Portland Activist Uses Her Art To Protest Coal Export Terminals

Jan. 24, 2013 | OPB
CONTRIBUTED BY:
Bonnie Stewart,
Toni Tabora-Roberts

VIDEO:
IMAGES:


Related Articles

  • Portland artist and activist Bonnie Meltzer lives near one of the busiest rail intersections in Portland. credit: Toni Tabora-Roberts
  • Meltzer recently exhibited a window installation at Portland' Blackfish Gallery titled "Know Coal, No Coal" in protest of the proposed coal trains. Elements included a map, rail lines and "coal dust," a.k.a. glitter. credit: Toni Tabora-Roberts
  • Meltzer hopes her art can give people "a feeling" about the coal trains, in a different way than reading about the issue. credit: Toni Tabora-Roberts
Portland artist and activist Bonnie Meltzer lives near one of the busiest rail intersections in Portland. | credit: Toni Tabora-Roberts | rollover image for more
Coal Logo FINAL_a

Editor’s Note: Should coal from Wyoming and Montana be transported through the Pacific Northwest and shipped to Asia? In our multimedia project, “Voices of Coal,” we bring you nine diverse perspectives from people across the region with a stake in that debate. Today’s installment: The artist-turned-activist.

Artist Bonnie Meltzer lives near one of the busiest rail intersections in Portland. Known as the North Portland Junction, the intersection lies about two miles south of the Washington border. If coal export terminals proposed for Coos Bay and the Port of St. Helens are built, as many as 10 coal trains from the Powder River Basin could travel every day near Meltzer’s home.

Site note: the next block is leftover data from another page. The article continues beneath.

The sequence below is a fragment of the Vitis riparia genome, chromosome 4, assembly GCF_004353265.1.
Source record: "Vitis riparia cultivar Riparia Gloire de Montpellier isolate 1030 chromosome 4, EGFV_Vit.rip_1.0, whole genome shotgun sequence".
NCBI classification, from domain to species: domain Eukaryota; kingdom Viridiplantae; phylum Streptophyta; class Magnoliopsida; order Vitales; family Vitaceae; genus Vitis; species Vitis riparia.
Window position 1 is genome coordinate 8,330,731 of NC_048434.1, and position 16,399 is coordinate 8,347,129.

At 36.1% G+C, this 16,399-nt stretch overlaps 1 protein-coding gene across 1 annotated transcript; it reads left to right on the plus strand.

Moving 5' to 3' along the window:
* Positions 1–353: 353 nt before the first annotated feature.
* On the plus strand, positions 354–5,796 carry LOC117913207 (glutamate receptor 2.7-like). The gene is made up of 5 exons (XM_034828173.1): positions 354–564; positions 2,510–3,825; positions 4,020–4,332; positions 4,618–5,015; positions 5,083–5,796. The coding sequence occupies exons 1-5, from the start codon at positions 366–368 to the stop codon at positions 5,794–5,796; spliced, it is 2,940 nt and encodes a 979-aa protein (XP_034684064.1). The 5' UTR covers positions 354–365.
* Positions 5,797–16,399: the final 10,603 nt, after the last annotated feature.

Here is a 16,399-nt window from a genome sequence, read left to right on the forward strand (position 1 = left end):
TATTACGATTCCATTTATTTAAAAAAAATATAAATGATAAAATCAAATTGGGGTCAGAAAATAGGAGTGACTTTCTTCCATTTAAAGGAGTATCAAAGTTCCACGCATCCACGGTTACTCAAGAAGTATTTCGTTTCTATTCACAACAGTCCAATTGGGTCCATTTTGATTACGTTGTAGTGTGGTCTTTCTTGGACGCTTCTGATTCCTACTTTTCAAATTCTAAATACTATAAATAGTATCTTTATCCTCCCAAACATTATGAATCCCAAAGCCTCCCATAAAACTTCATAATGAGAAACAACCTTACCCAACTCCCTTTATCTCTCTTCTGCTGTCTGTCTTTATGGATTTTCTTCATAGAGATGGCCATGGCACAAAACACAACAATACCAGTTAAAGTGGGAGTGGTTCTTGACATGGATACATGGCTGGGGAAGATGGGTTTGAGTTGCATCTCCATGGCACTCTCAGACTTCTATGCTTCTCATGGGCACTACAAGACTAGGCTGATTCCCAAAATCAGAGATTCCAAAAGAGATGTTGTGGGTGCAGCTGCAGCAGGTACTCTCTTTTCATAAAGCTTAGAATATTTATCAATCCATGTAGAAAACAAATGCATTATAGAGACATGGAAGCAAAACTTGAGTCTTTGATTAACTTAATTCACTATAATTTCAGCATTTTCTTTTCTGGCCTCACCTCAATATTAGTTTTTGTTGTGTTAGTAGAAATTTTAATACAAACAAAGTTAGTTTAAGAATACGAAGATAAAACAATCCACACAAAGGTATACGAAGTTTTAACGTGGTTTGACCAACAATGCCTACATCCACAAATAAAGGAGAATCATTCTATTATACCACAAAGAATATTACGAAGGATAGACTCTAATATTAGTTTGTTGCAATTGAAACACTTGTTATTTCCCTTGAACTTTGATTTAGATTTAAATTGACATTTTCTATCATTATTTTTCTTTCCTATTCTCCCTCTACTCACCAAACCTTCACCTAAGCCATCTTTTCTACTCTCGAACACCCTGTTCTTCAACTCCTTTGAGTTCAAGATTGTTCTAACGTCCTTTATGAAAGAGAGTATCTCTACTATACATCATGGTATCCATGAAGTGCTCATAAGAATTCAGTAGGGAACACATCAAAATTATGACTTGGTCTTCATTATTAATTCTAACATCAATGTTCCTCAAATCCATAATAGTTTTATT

Meltzer created an art exhibit to convey her opposition to the coal dust and air pollution coal trains might carry into her neighborhood.

Meltzer has found a unique way to raise awareness about coal’s impact on rail congestion, a concern that has been voiced by residents of other communities along proposed coal train routes.

Coal By The Numbers

  • 18 to 20 trains traveled through Oregon’s Willamette Valley on an average day in 2012
  • Most freight trains in the Northwest are 64- to 112-cars long
  • A proposed export terminal in Coos Bay would eventually add two coal trains and two trains of empty cars through the Willamette Valley
  • A typical coal train is 125-cars long, spanning 1.3 miles

Source: Oregon Department of Transportation, BST Associates

Click any image below to visit Voices of Coal.

Screen shot 2013-03-02 at 6.42.28 AM voicesgrid

© 2013 OPB
Portland air pollution Voices of Coal coal trains diesel emissions coal exports enviroment
blog comments powered by Disqus


Share your experiences as part of EarthFix's Public Insight Network.